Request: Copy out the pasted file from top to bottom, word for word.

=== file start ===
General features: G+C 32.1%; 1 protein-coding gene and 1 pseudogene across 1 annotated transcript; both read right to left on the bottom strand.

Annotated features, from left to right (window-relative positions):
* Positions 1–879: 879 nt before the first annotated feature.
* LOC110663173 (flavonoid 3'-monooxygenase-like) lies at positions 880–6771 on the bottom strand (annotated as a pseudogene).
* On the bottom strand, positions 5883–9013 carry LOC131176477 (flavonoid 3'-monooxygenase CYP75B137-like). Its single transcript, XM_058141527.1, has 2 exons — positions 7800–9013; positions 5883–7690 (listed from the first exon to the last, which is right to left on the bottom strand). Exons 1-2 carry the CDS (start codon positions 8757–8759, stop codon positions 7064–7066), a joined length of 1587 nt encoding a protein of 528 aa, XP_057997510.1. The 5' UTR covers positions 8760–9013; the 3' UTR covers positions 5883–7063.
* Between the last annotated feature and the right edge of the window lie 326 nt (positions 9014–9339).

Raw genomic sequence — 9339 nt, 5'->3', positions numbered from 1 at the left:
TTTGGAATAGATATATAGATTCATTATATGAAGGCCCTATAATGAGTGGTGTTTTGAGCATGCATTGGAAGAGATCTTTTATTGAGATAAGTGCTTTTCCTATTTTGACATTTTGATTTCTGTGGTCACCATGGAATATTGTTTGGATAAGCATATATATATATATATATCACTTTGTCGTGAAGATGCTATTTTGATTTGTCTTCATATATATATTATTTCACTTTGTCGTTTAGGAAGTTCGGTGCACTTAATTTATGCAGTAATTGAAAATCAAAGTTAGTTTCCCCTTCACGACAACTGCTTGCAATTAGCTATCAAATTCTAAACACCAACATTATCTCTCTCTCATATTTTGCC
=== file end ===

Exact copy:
General features: G+C 32.1%; 1 protein-coding gene and 1 pseudogene across 1 annotated transcript; both read right to left on the bottom strand.

Annotated features, from left to right (window-relative positions):
* Positions 1–879: 879 nt before the first annotated feature.
* LOC110663173 (flavonoid 3'-monooxygenase-like) lies at positions 880–6771 on the bottom strand (annotated as a pseudogene).
* On the bottom strand, positions 5883–9013 carry LOC131176477 (flavonoid 3'-monooxygenase CYP75B137-like). Its single transcript, XM_058141527.1, has 2 exons — positions 7800–9013; positions 5883–7690 (listed from the first exon to the last, which is right to left on the bottom strand). Exons 1-2 carry the CDS (start codon positions 8757–8759, stop codon positions 7064–7066), a joined length of 1587 nt encoding a protein of 528 aa, XP_057997510.1. The 5' UTR covers positions 8760–9013; the 3' UTR covers positions 5883–7063.
* Between the last annotated feature and the right edge of the window lie 326 nt (positions 9014–9339).

Raw genomic sequence — 9339 nt, 5'->3', positions numbered from 1 at the left:
TTTGGAATAGATATATAGATTCATTATATGAAGGCCCTATAATGAGTGGTGTTTTGAGCATGCATTGGAAGAGATCTTTTATTGAGATAAGTGCTTTTCCTATTTTGACATTTTGATTTCTGTGGTCACCATGGAATATTGTTTGGATAAGCATATATATATATATATATCACTTTGTCGTGAAGATGCTATTTTGATTTGTCTTCATATATATATTATTTCACTTTGTCGTTTAGGAAGTTCGGTGCACTTAATTTATGCAGTAATTGAAAATCAAAGTTAGTTTCCCCTTCACGACAACTGCTTGCAATTAGCTATCAAATTCTAAACACCAACATTATCTCTCTCTCATATTTTGCC